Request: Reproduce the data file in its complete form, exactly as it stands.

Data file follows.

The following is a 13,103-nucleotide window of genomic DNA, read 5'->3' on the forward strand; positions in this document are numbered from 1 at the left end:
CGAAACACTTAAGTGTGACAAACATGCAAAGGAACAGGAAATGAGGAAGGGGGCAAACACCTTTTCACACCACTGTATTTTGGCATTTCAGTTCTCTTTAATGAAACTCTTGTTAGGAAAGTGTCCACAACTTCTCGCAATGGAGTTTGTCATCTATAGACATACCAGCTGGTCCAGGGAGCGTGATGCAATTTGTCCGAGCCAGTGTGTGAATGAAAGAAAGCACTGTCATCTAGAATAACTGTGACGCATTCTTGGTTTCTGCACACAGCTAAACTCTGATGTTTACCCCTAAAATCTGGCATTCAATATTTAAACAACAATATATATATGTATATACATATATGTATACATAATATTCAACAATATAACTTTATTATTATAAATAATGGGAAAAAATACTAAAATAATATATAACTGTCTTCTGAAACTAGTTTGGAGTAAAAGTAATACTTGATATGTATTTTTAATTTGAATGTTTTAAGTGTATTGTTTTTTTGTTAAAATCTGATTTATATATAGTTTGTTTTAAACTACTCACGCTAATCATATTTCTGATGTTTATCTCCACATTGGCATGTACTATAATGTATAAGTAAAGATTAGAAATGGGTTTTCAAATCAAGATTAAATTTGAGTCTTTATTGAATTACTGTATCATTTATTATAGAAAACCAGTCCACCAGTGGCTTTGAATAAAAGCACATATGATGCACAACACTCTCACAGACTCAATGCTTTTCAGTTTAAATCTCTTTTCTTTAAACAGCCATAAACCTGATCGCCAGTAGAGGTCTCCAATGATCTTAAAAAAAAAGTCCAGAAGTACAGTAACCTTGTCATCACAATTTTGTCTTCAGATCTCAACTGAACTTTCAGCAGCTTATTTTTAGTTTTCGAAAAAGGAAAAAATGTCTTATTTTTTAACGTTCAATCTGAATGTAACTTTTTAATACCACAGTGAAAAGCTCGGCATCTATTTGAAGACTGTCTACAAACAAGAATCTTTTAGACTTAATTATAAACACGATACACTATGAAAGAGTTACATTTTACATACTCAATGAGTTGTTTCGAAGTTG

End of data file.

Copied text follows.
The following is a 13,103-nucleotide window of genomic DNA, read 5'->3' on the forward strand; positions in this document are numbered from 1 at the left end:
CGAAACACTTAAGTGTGACAAACATGCAAAGGAACAGGAAATGAGGAAGGGGGCAAACACCTTTTCACACCACTGTATTTTGGCATTTCAGTTCTCTTTAATGAAACTCTTGTTAGGAAAGTGTCCACAACTTCTCGCAATGGAGTTTGTCATCTATAGACATACCAGCTGGTCCAGGGAGCGTGATGCAATTTGTCCGAGCCAGTGTGTGAATGAAAGAAAGCACTGTCATCTAGAATAACTGTGACGCATTCTTGGTTTCTGCACACAGCTAAACTCTGATGTTTACCCCTAAAATCTGGCATTCAATATTTAAACAACAATATATATATGTATATACATATATGTATACATAATATTCAACAATATAACTTTATTATTATAAATAATGGGAAAAAATACTAAAATAATATATAACTGTCTTCTGAAACTAGTTTGGAGTAAAAGTAATACTTGATATGTATTTTTAATTTGAATGTTTTAAGTGTATTGTTTTTTTGTTAAAATCTGATTTATATATAGTTTGTTTTAAACTACTCACGCTAATCATATTTCTGATGTTTATCTCCACATTGGCATGTACTATAATGTATAAGTAAAGATTAGAAATGGGTTTTCAAATCAAGATTAAATTTGAGTCTTTATTGAATTACTGTATCATTTATTATAGAAAACCAGTCCACCAGTGGCTTTGAATAAAAGCACATATGATGCACAACACTCTCACAGACTCAATGCTTTTCAGTTTAAATCTCTTTTCTTTAAACAGCCATAAACCTGATCGCCAGTAGAGGTCTCCAATGATCTTAAAAAAAAAGTCCAGAAGTACAGTAACCTTGTCATCACAATTTTGTCTTCAGATCTCAACTGAACTTTCAGCAGCTTATTTTTAGTTTTCGAAAAAGGAAAAAATGTCTTATTTTTTAACGTTCAATCTGAATGTAACTTTTTAATACCACAGTGAAAAGCTCGGCATCTATTTGAAGACTGTCTACAAACAAGAATCTTTTAGACTTAATTATAAACACGATACACTATGAAAGAGTTACATTTTACATACTCAATGAGTTGTTTCGAAGTTG